Rounding out federal developments, the IRS posted a notice outlining how small businesses that are not served by a State-based SHOP or the FF-SHOP can claim the SHOP tax credit. HHS also announced another option for persons whose insurance plans were canceled. Policy holders notified that their individual market policy would not be renewed now have the option of claiming the hardship exemption, which exempts them from the individual mandate to purchase insurance. Shoppers that fall into this category, but want health insurance, can purchase any of the exchange plans, including catastrophic coverage, or can choose to purchase an off exchange health plan directly from an insurers.

As we close toward the end of the year and run up against the December 23 deadline to enroll in a health plan for coverage beginning on January 1, 2014, the past week has been all about one thing: enrollment. At the national level, on Wednesday the Board of Directors for America’s Health Insurance Plans voted to give shoppers in the Federally-facilitated Marketplace until January 10 to pay for coverage beginning January 1, but the announcement still encouraged consumers to check with the plan they selected “for more details about their specific coverage policy.” Previously, new policyholders had until December 31 to pay their premium.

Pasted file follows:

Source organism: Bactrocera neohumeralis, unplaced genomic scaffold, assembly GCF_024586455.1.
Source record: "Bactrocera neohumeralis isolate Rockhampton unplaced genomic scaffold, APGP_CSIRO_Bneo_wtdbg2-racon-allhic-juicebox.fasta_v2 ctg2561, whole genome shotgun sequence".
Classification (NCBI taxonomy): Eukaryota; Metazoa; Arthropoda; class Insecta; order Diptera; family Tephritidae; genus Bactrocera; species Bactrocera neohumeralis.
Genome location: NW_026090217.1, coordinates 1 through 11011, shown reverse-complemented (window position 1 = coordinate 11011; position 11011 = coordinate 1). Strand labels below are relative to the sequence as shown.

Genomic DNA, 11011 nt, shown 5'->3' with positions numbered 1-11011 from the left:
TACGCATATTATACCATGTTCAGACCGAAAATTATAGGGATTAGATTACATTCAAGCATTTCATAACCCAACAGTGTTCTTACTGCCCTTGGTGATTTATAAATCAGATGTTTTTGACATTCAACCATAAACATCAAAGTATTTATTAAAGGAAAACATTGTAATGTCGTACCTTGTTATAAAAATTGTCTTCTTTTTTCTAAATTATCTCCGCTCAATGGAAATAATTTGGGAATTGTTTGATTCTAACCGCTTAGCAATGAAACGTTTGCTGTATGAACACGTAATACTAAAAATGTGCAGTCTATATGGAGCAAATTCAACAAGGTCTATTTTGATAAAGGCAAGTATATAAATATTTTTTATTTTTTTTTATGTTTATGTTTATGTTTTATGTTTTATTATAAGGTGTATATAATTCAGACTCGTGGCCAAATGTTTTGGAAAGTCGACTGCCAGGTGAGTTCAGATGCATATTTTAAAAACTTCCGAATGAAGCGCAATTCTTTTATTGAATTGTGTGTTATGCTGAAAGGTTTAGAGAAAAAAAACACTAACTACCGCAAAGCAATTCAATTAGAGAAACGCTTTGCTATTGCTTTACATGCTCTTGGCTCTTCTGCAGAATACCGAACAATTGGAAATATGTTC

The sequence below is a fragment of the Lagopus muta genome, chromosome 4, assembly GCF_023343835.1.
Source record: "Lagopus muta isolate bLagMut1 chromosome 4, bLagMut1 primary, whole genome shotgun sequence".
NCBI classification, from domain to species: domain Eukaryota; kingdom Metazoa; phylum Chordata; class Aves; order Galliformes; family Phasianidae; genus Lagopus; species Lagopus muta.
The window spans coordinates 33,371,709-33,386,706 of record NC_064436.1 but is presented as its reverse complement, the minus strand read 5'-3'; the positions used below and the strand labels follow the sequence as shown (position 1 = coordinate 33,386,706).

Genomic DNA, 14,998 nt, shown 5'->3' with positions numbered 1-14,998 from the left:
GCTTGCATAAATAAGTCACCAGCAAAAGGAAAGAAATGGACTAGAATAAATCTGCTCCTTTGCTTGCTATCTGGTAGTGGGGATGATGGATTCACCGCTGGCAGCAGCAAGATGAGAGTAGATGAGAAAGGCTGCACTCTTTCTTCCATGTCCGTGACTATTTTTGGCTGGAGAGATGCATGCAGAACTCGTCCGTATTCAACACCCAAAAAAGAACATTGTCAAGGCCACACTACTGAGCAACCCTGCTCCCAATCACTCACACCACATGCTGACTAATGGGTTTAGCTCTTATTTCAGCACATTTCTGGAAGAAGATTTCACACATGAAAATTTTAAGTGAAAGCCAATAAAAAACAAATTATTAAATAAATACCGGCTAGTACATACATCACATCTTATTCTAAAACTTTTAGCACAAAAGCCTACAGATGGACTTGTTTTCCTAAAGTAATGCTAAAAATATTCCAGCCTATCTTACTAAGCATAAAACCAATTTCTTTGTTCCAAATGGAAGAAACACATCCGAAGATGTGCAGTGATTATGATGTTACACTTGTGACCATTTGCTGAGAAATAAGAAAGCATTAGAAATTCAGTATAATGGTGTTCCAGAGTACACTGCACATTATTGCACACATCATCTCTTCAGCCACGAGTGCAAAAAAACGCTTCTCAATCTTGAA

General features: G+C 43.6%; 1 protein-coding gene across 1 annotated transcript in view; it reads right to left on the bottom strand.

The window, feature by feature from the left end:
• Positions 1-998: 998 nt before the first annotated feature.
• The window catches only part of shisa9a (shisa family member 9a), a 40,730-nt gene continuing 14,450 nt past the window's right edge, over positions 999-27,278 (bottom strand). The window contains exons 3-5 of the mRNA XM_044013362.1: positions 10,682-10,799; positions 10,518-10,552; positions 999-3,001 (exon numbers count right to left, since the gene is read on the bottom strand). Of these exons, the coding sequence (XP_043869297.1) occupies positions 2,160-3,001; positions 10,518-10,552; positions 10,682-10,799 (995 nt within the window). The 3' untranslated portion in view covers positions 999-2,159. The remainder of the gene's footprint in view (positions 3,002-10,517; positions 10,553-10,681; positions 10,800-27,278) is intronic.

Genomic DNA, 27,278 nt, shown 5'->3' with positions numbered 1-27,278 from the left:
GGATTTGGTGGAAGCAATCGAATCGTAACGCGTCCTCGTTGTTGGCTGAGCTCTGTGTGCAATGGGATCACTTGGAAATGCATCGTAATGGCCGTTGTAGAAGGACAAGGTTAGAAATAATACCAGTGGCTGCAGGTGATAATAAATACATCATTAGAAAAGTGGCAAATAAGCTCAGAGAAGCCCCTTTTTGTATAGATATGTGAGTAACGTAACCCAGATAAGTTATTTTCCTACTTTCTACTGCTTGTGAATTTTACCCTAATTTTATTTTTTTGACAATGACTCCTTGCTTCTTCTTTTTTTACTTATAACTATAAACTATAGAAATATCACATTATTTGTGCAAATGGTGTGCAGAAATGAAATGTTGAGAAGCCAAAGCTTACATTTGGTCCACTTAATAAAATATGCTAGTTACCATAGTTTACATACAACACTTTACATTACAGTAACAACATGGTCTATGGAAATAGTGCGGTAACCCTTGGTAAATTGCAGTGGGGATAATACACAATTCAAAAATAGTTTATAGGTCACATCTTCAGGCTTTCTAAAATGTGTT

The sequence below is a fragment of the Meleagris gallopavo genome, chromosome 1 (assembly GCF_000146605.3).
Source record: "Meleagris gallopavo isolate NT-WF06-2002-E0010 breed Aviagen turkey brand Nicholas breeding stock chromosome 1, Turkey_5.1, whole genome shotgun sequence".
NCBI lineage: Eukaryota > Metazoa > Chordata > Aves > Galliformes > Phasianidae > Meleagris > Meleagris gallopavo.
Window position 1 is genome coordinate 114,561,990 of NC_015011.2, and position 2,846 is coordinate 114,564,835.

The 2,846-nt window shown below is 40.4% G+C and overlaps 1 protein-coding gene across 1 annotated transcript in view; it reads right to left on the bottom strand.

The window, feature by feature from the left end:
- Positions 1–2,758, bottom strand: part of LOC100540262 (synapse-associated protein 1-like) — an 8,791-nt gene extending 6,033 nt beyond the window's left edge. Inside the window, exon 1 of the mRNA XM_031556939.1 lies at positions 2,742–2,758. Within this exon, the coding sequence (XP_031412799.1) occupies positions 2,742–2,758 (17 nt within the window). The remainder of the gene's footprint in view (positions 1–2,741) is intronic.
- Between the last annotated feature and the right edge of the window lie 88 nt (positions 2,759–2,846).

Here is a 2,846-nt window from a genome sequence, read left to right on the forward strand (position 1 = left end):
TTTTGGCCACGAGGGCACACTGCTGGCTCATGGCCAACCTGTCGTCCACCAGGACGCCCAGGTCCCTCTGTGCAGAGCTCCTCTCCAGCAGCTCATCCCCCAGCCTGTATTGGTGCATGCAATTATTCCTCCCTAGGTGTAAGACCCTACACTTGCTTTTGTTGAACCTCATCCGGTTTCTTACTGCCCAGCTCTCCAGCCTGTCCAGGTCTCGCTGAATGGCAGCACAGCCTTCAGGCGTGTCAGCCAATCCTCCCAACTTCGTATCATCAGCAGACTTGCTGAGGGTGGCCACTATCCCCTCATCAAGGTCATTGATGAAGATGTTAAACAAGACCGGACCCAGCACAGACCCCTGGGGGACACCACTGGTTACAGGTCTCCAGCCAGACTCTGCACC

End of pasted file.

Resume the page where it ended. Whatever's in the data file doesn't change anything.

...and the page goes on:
The federal government and national insurers are not the only companies that have announced new deadlines to provide more time to shoppers to enroll in coverage, many state exchanges have taken similar moves. Below is a non-exhaustive list of the delays and new due-dates that we’ve noticed:

California

Enrollment Deadline: December 23, 2013Payment Deadline: January 6, 2014

Connecticut

Enrollment Deadline: December 23, 2013Payment Deadline: January 7, 2014

Maryland

Enrollment Deadline: December 27, 2013Payment Deadline: January 15, 2014

Minnesota

Enrollment Deadline: December 31, 2013Payment Deadline: January 10, 2014

Oregon

Enrollment Deadline: December 27, 2013Payment Deadline: January 15, 2014

Rhode Island

Enrollment Deadline: December 31, 2013Payment Deadline: January 6, 2014

Washington

Enrollment Deadline: December 23, 2013 (To start an application)Payment Deadline: January 15, 2014